Some Misconceptions About Rheumatoid Arthritis

Rheumatoid Arthritis is so often a misunderstood disease.   Many times I am hesitant to tell people  I even have this disease.  The reason being that many who I do speak with about it respond with, “Oh my grandmother had arthritis.” Or even others say, “Oh, you  should try such and such medicine because it is helping people to get back to a normal life and they can do the things they used to do.”  Even others want to tell me about this magic cure they know about.  I have heard so many other things too numerous to mention.  Some so infuriating I can’t even think about them without getting upset or crying.  I am sure others who have RA have heard many of these same things too.

One of the misconceptions I have heard concerning RA is that if you don’t really look “sick” you must not have Rheumatoid Arthritis.  Someone once said this to me and then proceeded to tell me maybe it was all in my head. The reality is that although most people with Rheumatoid Arthritis do have misshapen or deformed joints, some do not. This can be misleading as far as disease severity and other factors of RA that plague the person who
suffers with it.  Some of the other less visible things such as extreme fatigue, joint pain and a general feeling of just not being well at all are all part of living with Rheumatoid Arthritis.  Just because I don’t look sick does not mean I do not have RA, or is not an indicator of just how severe my disease actually is. There is an old adage that says'”you can’t
judge a book by its cover.” Well in way this fits with RA sufferers, we might look fine but what is going on inside our bodies, the stuff that can’t be seen may be quite severe.

Another misconception I have come across is that if you move to or live in a dry, arid  climate you can cure Rheumatoid Arthritis.  According to the NIH no particular climate has been shown to improve the symptoms for those living with RA.  I have been living in a dry climate now for many years and I still have up and down days with RA.  My RA certainly has not been cured. 😦

And one of the biggest misconceptions I have heard of is that you don’t need to start medication until you have really bad joint problems.  This is so far from the truth of the matter.  My rheumatologist said that the earlier I  start the medicine the better it would be at helping to possibly prevent joint damage or slow the progression. I am certainly all for that.  Sure the medicines do have their side effects and even though some side effects are pretty heavy-duty, for me the benefits out weigh the risks.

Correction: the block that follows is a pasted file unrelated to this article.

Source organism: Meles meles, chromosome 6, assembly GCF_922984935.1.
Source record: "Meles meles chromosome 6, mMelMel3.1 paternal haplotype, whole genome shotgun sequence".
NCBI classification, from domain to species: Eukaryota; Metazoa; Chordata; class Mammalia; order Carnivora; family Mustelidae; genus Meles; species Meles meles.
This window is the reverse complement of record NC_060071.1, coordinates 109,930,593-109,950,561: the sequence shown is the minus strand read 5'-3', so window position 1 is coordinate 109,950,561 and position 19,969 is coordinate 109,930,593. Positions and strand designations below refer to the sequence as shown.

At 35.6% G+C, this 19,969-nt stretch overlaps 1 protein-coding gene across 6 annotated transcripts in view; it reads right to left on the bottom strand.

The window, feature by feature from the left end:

My hope is that as more and more of us speak up about  RA it will gain more recognition for the serious, chronic and incurable disease that it is.  And as it gains more recognition I pray that along with that recognition comes the realization that more research must be done so that a cure can be found.  I long for the day when everyone gets just how life altering and serious this disease really is. For now I will keep doing my little part to help spread awareness  about this chronic disease. I will fight on and not let this disease rob me of daily joys and pleasures.

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5 Responses to Some Misconceptions About Rheumatoid Arthritis

  1. Right on on all accounts. And what I wish for even more if we could somehow pull all the organization together working on different aspects or avenues of ra or autoimmune illnesses under one roof to raise one very loud voice. How wonderful would that be. I find so many people and organizations doing their own thing which is wonderful but then I imaging this one huge group or voice, united. How empowering and impacting would or could that be? And you keep on, keeping on with your fight. We all have our own illness and how it impacts us and we all have our own way in which we need to fight this disease(s). Please don’t you ever let anyone make you feel less…in any way, shape or form. Your ra is your ra and how you fight it will be your own personal journey. Not two journies are ever exactly alike.

    • You are so right. If everyone would just pull together what load resounding voice that would be. Just think how much could accomplished towards finding a cure. We’ll keep on fighting and shout it to the roof tops and we effect the awareness and research that needs to happen.

  2. Wren says:

    I’ve been faced with all those responses to my RA ever since I was first diagnosed 24 years ago. I’ve sort of grown a thick skin, finally. If I think it will help (or educate) I’ll explain why my arthritis is not your grandma’s, or how it’s not the same as your osteoarthritic knee. And I’ll say that I’ve tried all the “cures” without a hint of success. Most of the time people who make these remarks are not being in the least bit malicious (with the exception of the “it’s all in your head” group), so I take their remarks with a grain of salt and just move on. Yeah, it’s annoying. But that’s life. I live with RA–and that’s a lot harder to deal with than thoughtless remarks.

    Hang in there. You have exactly the right attitude. 😉

    • Yes, I am hanging in. Some days by a thread, but I imagine others are struggling too; Some maybe even more so than I. I heard of quite a few “sure fire cures” all of which claimed to cure this monster called RA, but none of them have proven to do the trick. Most comments I hear are well intentioned I am sure and I try to see them in that light. RA has been in my life for the past 6 years now and I now for sure I need to develop my thick skin. I am working on it. My attitude gets me through a lot, my faith helps too.

  3. Jan says:

    Somewhat new to the RA diagnosis (May 2011), I really appreciate your words as I already experience these reactions from others.

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